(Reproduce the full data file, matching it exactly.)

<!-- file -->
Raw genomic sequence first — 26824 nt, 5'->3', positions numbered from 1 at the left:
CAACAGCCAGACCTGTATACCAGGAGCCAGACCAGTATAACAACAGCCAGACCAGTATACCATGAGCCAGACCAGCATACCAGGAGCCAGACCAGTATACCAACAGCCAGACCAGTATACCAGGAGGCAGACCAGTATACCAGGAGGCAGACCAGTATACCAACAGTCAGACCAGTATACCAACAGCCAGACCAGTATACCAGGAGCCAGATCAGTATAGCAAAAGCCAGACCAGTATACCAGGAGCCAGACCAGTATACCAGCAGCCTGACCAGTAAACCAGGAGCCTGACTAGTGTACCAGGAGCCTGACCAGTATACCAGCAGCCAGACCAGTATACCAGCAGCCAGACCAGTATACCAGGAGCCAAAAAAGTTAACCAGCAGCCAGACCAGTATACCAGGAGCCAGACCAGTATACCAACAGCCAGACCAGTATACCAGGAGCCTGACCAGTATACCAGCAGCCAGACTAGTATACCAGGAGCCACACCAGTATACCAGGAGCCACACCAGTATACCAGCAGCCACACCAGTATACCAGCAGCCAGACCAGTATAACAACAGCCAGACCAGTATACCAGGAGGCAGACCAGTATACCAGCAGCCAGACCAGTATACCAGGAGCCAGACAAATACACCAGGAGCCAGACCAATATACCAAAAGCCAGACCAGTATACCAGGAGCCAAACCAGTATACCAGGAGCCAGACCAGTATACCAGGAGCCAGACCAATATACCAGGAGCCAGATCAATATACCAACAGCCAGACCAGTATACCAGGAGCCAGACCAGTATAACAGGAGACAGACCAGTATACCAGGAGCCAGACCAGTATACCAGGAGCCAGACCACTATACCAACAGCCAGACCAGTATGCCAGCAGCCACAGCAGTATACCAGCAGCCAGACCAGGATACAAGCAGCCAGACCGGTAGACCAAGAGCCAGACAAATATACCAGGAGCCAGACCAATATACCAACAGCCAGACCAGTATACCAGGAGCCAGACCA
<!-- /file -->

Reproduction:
Raw genomic sequence first — 26824 nt, 5'->3', positions numbered from 1 at the left:
CAACAGCCAGACCTGTATACCAGGAGCCAGACCAGTATAACAACAGCCAGACCAGTATACCATGAGCCAGACCAGCATACCAGGAGCCAGACCAGTATACCAACAGCCAGACCAGTATACCAGGAGGCAGACCAGTATACCAGGAGGCAGACCAGTATACCAACAGTCAGACCAGTATACCAACAGCCAGACCAGTATACCAGGAGCCAGATCAGTATAGCAAAAGCCAGACCAGTATACCAGGAGCCAGACCAGTATACCAGCAGCCTGACCAGTAAACCAGGAGCCTGACTAGTGTACCAGGAGCCTGACCAGTATACCAGCAGCCAGACCAGTATACCAGCAGCCAGACCAGTATACCAGGAGCCAAAAAAGTTAACCAGCAGCCAGACCAGTATACCAGGAGCCAGACCAGTATACCAACAGCCAGACCAGTATACCAGGAGCCTGACCAGTATACCAGCAGCCAGACTAGTATACCAGGAGCCACACCAGTATACCAGGAGCCACACCAGTATACCAGCAGCCACACCAGTATACCAGCAGCCAGACCAGTATAACAACAGCCAGACCAGTATACCAGGAGGCAGACCAGTATACCAGCAGCCAGACCAGTATACCAGGAGCCAGACAAATACACCAGGAGCCAGACCAATATACCAAAAGCCAGACCAGTATACCAGGAGCCAAACCAGTATACCAGGAGCCAGACCAGTATACCAGGAGCCAGACCAATATACCAGGAGCCAGATCAATATACCAACAGCCAGACCAGTATACCAGGAGCCAGACCAGTATAACAGGAGACAGACCAGTATACCAGGAGCCAGACCAGTATACCAGGAGCCAGACCACTATACCAACAGCCAGACCAGTATGCCAGCAGCCACAGCAGTATACCAGCAGCCAGACCAGGATACAAGCAGCCAGACCGGTAGACCAAGAGCCAGACAAATATACCAGGAGCCAGACCAATATACCAACAGCCAGACCAGTATACCAGGAGCCAGACCA